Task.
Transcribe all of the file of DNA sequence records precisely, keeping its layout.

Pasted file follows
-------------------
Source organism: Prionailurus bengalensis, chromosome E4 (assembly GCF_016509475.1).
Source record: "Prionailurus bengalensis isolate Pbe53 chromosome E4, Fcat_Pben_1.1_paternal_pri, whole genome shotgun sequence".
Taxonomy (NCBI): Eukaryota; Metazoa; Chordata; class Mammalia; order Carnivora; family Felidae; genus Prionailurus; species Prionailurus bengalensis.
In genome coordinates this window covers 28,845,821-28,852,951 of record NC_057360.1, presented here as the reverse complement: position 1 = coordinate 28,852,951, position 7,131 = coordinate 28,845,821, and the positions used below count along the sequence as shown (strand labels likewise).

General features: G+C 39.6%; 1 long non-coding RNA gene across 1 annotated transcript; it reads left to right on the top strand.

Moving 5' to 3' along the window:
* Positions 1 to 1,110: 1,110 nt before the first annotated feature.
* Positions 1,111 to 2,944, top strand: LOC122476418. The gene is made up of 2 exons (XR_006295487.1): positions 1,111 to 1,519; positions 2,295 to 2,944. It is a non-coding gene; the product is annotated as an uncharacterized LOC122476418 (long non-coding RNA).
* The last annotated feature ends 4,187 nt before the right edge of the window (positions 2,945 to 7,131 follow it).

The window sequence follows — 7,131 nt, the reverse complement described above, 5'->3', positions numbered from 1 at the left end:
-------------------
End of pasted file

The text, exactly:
Source organism: Prionailurus bengalensis, chromosome E4 (assembly GCF_016509475.1).
Source record: "Prionailurus bengalensis isolate Pbe53 chromosome E4, Fcat_Pben_1.1_paternal_pri, whole genome shotgun sequence".
Taxonomy (NCBI): Eukaryota; Metazoa; Chordata; class Mammalia; order Carnivora; family Felidae; genus Prionailurus; species Prionailurus bengalensis.
In genome coordinates this window covers 28,845,821-28,852,951 of record NC_057360.1, presented here as the reverse complement: position 1 = coordinate 28,852,951, position 7,131 = coordinate 28,845,821, and the positions used below count along the sequence as shown (strand labels likewise).

General features: G+C 39.6%; 1 long non-coding RNA gene across 1 annotated transcript; it reads left to right on the top strand.

Moving 5' to 3' along the window:
* Positions 1 to 1,110: 1,110 nt before the first annotated feature.
* Positions 1,111 to 2,944, top strand: LOC122476418. The gene is made up of 2 exons (XR_006295487.1): positions 1,111 to 1,519; positions 2,295 to 2,944. It is a non-coding gene; the product is annotated as an uncharacterized LOC122476418 (long non-coding RNA).
* The last annotated feature ends 4,187 nt before the right edge of the window (positions 2,945 to 7,131 follow it).

The window sequence follows — 7,131 nt, the reverse complement described above, 5'->3', positions numbered from 1 at the left end: